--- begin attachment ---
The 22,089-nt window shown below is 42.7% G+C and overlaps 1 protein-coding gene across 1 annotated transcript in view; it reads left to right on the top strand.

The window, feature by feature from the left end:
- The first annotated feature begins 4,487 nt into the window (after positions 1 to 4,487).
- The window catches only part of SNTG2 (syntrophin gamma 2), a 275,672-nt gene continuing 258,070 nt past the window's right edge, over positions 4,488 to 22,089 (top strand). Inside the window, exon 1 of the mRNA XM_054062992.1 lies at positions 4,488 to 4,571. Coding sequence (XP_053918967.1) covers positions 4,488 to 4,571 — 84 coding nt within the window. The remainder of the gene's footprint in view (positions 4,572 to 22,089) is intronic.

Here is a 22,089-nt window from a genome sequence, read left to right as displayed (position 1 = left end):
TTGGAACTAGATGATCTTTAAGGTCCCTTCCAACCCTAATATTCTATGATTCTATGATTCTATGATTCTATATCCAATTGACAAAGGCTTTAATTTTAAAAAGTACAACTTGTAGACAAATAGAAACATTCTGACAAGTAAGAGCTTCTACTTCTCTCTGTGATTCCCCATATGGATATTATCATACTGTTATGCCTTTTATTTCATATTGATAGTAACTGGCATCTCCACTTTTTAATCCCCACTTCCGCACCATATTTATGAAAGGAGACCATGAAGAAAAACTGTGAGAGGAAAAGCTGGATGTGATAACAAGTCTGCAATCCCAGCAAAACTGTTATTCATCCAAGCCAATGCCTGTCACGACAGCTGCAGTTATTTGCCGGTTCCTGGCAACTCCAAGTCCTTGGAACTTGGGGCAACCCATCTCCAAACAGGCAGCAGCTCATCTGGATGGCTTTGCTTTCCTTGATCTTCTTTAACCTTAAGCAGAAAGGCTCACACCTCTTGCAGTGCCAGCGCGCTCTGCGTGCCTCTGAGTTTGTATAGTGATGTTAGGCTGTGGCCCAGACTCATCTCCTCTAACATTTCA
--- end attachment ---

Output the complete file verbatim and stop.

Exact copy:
The 22,089-nt window shown below is 42.7% G+C and overlaps 1 protein-coding gene across 1 annotated transcript in view; it reads left to right on the top strand.

The window, feature by feature from the left end:
- The first annotated feature begins 4,487 nt into the window (after positions 1 to 4,487).
- The window catches only part of SNTG2 (syntrophin gamma 2), a 275,672-nt gene continuing 258,070 nt past the window's right edge, over positions 4,488 to 22,089 (top strand). Inside the window, exon 1 of the mRNA XM_054062992.1 lies at positions 4,488 to 4,571. Coding sequence (XP_053918967.1) covers positions 4,488 to 4,571 — 84 coding nt within the window. The remainder of the gene's footprint in view (positions 4,572 to 22,089) is intronic.

Here is a 22,089-nt window from a genome sequence, read left to right as displayed (position 1 = left end):
TTGGAACTAGATGATCTTTAAGGTCCCTTCCAACCCTAATATTCTATGATTCTATGATTCTATGATTCTATATCCAATTGACAAAGGCTTTAATTTTAAAAAGTACAACTTGTAGACAAATAGAAACATTCTGACAAGTAAGAGCTTCTACTTCTCTCTGTGATTCCCCATATGGATATTATCATACTGTTATGCCTTTTATTTCATATTGATAGTAACTGGCATCTCCACTTTTTAATCCCCACTTCCGCACCATATTTATGAAAGGAGACCATGAAGAAAAACTGTGAGAGGAAAAGCTGGATGTGATAACAAGTCTGCAATCCCAGCAAAACTGTTATTCATCCAAGCCAATGCCTGTCACGACAGCTGCAGTTATTTGCCGGTTCCTGGCAACTCCAAGTCCTTGGAACTTGGGGCAACCCATCTCCAAACAGGCAGCAGCTCATCTGGATGGCTTTGCTTTCCTTGATCTTCTTTAACCTTAAGCAGAAAGGCTCACACCTCTTGCAGTGCCAGCGCGCTCTGCGTGCCTCTGAGTTTGTATAGTGATGTTAGGCTGTGGCCCAGACTCATCTCCTCTAACATTTCA